LMP Meets the Weather Wizard|
written by Snaithbert Collins
MP Meets the Weather Wizard – By Snaithbert Collins
PART ONE – “BLIND MAN'S BLUFF”
The voyage to the mountain’s heart was a treacherous one.
Their sherpas having long since died off, Eric and Ryan made slow but determined progress up the icy slope. Each labored step brought pain; especially since the air was now beginning to get noticeably thinner. Both men’s lungs were on fire, and more than once the portable oxygen tanks were pulled out, to provide a quick but rejuvenating intake of air. Such breaks were few and far between, however, and for the most part the two men continued up the mountain in relative silence, letting the whipping wind provide all the conversation that was needed.
After a few hours, the wind was more than whipping. Dangerous gales tore through the brave balladeers, and soon the deadly gusts were accompanied by fat flakes of snow. Just as quickly, the snow turned to hail, raining golf ball sized piece of ice down on the weary climbers. When it was clear that conditions would get worse before they got better, the two men took temporary shelter in a narrow cave on the mountain’s side, to wait out the storm.
Eric lit his pipe- no easy task in their current surroundings- and leaned back against the cold stone wall.
“He knows we’re coming,” said Eric, once he’d taken a satisfactory amount of tobacco into his lungs. Ryan put down his freeze dried ice cream and turned to face his friend.
“You don’t know that,” he replied. “You can’t know that.” He opened his mouth to say more, but shut it quickly, apparently thinking the better of it.
Eric took several more puffs of his pipe before responding.
“Think about it, my old friend. Hail? At this time of year? In China? In the Queng Ho province? Doesn’t seem to likely, does it?”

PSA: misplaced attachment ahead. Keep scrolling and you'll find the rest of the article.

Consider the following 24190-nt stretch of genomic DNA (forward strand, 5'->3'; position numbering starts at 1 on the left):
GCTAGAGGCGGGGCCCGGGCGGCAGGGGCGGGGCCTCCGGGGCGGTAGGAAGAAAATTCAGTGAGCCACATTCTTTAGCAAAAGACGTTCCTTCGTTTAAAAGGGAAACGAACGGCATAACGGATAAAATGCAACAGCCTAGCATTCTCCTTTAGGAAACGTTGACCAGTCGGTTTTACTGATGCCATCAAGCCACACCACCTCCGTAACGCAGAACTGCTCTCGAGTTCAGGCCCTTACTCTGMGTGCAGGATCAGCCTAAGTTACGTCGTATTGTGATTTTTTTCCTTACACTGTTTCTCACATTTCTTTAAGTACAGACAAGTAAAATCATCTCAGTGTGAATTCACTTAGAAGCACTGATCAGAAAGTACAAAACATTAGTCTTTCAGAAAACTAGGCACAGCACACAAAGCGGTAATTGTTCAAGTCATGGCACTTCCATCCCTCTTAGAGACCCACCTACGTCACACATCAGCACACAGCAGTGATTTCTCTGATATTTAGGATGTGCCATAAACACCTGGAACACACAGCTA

“Maybe it’s some kind of meteorological phenomenon,” countered Ryan. “That possibility exists.”
Eric threw back his head and roared with laughter. For the first time since embarking on this surely fatal errand, the lean, crimson haired adventurer truly laughed. When he was finished, he wiped the tears from his eyes and turned to his friend. Now, all traces of laughter were gone from him.
“I’ll tell you what this is, Ryan. It’s a warning. We are not welcome here.” Ryan considered this before answering.
“Even if that’s so,” replied the exhausted traveler/rocker, “I must go on.” Ryan turned to face his friend squarely. “ I hold no power over you, however. You’re free to turn back if you like.” Eric smiled faintly at this suggestion, as he began cleaning his pipe.
”Sir, you forget yourself!” Eric said angrily. After which, he quietly added, “she was my friend too, you know.” Ryan flushed then, clearly embarrassed by his own words.
“Of course I know that. I didn’t mean to insinuate-“
“It would take more than ill weather to make me turn back,” Eric offered. “In fact,” he said, “I believe it would take the devil himself.” Ryan smiled at his oldest friend, immediately ashamed of his suggestion that Eric turn back.
“Dear Eric. You are a true friend, and bandmate. And I know you cared for Emily a great deal.” Now Ryan rose and turned towards the raging storm, his eyes beginning to cloud over with tears. “But she was not your wife. She was not your reason for being. And she did not die in your arms, a victim of the greatest evil known to man.”
Now it was Eric’s turn to rise.
“You forget that I have my own reasons for hating the Weather Wizard, my friend. My father has been missing for over three years now. He was last seen on the trail of that nefarious Wizard.”
“But a father is not a wife!” screamed Ryan. Immediately he controlled himself. “I apologize,” he said, sitting down once more. “Your father was a great man. He deserves to avenged.” Eric took a seat nearby his friend.
“As does your wife, good sir,” he said.
A single tear rolled down Ryan’s cheek. It was all he would allow himself.
“If she had chosen any other day to go to the post office,” said Ryan quietly, “she would still be here with me. But she insisted on going when she did. Why didn’t I stop her? Why? WHY?”